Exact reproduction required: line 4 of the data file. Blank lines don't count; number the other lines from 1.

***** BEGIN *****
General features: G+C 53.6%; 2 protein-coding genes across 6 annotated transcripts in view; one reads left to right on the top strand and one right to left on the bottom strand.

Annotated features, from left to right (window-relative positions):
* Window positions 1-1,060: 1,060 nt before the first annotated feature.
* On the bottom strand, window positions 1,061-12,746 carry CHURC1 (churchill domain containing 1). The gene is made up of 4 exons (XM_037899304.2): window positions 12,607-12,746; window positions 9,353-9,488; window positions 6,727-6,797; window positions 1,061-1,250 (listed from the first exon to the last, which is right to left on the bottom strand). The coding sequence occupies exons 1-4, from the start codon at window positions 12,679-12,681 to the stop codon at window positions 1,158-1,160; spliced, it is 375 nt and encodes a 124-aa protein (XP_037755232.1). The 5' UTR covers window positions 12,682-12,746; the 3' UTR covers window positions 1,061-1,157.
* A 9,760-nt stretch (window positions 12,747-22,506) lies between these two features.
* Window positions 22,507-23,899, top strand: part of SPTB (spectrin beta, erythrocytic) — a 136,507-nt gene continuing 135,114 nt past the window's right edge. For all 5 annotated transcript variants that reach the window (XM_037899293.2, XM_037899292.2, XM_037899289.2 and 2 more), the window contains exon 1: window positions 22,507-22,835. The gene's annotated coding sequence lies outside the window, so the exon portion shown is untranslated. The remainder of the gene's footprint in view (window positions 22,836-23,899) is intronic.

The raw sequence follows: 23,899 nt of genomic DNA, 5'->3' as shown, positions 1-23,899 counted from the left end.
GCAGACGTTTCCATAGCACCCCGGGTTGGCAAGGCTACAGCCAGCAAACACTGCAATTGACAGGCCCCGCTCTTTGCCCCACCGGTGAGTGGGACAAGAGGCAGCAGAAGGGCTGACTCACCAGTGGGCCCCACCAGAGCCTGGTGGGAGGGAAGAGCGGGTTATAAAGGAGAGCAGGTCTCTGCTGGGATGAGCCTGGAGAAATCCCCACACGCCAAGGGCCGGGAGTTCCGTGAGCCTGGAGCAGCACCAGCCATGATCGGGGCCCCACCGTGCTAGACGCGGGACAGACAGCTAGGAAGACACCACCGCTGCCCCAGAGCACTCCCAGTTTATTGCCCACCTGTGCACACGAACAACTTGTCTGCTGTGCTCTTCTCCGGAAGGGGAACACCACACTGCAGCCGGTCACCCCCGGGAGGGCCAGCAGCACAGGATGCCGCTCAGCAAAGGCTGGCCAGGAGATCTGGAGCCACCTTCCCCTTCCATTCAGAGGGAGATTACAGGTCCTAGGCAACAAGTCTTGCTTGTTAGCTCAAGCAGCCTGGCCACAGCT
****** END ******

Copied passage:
* On the bottom strand, window positions 1,061-12,746 carry CHURC1 (churchill domain containing 1). The gene is made up of 4 exons (XM_037899304.2): window positions 12,607-12,746; window positions 9,353-9,488; window positions 6,727-6,797; window positions 1,061-1,250 (listed from the first exon to the last, which is right to left on the bottom strand). The coding sequence occupies exons 1-4, from the start codon at window positions 12,679-12,681 to the stop codon at window positions 1,158-1,160; spliced, it is 375 nt and encodes a 124-aa protein (XP_037755232.1). The 5' UTR covers window positions 12,682-12,746; the 3' UTR covers window positions 1,061-1,157.